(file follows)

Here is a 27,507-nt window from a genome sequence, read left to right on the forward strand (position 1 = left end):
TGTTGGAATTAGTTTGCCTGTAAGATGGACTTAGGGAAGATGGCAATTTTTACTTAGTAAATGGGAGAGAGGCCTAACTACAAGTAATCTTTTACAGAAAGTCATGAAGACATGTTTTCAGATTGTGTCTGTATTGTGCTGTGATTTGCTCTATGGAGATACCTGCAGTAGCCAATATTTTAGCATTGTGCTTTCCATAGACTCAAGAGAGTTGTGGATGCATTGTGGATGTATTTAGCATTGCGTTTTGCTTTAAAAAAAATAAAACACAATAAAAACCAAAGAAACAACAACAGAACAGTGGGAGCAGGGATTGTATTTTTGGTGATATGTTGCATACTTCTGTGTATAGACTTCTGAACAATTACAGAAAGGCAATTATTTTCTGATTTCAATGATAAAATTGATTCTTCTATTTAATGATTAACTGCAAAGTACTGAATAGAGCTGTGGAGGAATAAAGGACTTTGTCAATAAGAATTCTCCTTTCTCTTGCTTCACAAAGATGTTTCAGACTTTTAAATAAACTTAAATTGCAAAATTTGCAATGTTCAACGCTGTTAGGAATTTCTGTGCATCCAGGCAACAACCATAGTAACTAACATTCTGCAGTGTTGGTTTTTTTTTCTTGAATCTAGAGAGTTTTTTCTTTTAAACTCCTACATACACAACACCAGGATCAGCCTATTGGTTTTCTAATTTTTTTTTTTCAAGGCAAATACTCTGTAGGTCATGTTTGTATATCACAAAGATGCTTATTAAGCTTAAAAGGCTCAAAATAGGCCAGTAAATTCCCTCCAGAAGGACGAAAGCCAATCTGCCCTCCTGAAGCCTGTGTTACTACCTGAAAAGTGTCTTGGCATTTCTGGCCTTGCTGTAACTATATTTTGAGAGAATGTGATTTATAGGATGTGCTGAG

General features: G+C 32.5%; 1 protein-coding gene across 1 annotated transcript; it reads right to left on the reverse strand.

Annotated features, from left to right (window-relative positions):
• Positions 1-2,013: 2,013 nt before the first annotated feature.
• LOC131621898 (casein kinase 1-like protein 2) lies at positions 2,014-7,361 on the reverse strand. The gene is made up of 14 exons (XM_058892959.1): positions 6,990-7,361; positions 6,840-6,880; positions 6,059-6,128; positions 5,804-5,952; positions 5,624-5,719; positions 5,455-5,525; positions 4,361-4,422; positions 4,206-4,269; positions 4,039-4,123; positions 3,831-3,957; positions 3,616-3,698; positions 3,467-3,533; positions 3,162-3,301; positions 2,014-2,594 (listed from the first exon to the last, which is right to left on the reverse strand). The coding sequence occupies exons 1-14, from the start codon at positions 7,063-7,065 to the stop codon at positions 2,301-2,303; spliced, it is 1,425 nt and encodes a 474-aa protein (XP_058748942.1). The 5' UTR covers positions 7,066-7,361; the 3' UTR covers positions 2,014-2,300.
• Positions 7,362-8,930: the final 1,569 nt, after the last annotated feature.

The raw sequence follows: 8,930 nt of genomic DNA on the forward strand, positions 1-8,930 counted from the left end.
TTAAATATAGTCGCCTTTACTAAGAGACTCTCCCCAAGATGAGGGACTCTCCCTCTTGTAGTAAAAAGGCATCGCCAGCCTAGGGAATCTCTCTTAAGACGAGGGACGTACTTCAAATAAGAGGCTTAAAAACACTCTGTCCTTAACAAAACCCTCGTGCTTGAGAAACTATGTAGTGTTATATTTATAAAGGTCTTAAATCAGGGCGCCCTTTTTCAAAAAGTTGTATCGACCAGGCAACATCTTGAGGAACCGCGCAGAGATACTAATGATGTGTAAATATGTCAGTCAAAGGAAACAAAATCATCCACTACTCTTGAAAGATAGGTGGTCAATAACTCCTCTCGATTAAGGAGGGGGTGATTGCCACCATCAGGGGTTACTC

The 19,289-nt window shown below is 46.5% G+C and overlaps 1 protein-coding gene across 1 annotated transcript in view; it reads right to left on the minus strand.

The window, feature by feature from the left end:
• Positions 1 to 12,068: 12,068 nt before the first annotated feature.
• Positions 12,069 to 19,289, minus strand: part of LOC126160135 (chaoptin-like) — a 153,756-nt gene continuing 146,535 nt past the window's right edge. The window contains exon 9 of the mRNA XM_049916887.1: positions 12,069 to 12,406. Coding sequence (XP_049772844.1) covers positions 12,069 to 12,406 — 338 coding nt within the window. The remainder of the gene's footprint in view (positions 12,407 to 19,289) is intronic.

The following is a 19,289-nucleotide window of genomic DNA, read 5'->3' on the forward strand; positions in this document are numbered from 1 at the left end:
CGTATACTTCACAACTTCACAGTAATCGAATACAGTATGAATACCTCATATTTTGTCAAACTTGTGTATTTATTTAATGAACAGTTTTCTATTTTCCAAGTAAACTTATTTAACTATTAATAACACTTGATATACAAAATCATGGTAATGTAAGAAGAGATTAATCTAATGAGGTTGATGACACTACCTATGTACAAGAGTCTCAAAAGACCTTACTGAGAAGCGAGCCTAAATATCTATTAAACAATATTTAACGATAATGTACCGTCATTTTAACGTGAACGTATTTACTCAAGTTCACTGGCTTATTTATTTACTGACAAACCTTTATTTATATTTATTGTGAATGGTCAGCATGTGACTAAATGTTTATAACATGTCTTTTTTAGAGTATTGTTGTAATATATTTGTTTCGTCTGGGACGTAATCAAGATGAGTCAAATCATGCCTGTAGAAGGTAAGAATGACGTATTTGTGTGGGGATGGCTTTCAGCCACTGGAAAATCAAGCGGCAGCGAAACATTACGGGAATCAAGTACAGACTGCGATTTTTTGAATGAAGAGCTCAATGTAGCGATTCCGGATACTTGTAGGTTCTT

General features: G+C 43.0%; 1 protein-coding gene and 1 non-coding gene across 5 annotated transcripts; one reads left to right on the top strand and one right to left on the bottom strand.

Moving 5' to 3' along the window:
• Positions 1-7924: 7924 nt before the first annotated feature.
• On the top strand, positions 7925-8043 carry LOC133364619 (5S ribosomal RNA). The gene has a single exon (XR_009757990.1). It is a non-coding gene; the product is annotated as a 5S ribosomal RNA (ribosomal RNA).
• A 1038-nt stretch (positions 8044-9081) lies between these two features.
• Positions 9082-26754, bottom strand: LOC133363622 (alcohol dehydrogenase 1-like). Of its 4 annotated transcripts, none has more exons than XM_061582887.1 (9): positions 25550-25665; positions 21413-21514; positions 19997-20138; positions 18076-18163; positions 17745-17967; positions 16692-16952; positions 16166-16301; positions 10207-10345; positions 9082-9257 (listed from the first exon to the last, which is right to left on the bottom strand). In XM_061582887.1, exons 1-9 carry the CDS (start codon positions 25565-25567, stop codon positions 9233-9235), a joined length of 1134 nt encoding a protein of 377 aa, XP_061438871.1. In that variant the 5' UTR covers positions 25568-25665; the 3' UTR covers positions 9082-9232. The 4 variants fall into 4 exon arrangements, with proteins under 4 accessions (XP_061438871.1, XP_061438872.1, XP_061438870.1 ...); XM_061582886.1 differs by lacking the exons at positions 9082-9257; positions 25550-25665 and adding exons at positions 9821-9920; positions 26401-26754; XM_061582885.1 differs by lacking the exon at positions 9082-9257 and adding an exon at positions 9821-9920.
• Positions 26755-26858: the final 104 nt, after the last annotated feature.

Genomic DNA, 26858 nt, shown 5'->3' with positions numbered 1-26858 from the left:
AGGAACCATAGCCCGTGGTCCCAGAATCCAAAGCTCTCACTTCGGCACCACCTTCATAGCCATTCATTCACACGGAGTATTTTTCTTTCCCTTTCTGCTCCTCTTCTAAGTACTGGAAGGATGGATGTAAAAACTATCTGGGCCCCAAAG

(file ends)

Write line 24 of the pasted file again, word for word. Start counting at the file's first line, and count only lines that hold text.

AGGAACCATAGCCCGTGGTCCCAGAATCCAAAGCTCTCACTTCGGCACCACCTTCATAGCCATTCATTCACACGGAGTATTTTTCTTTCCCTTTCTGCTCCTCTTCTAAGTACTGGAAGGATGGATGTAAAAACTATCTGGGCCCCAAAG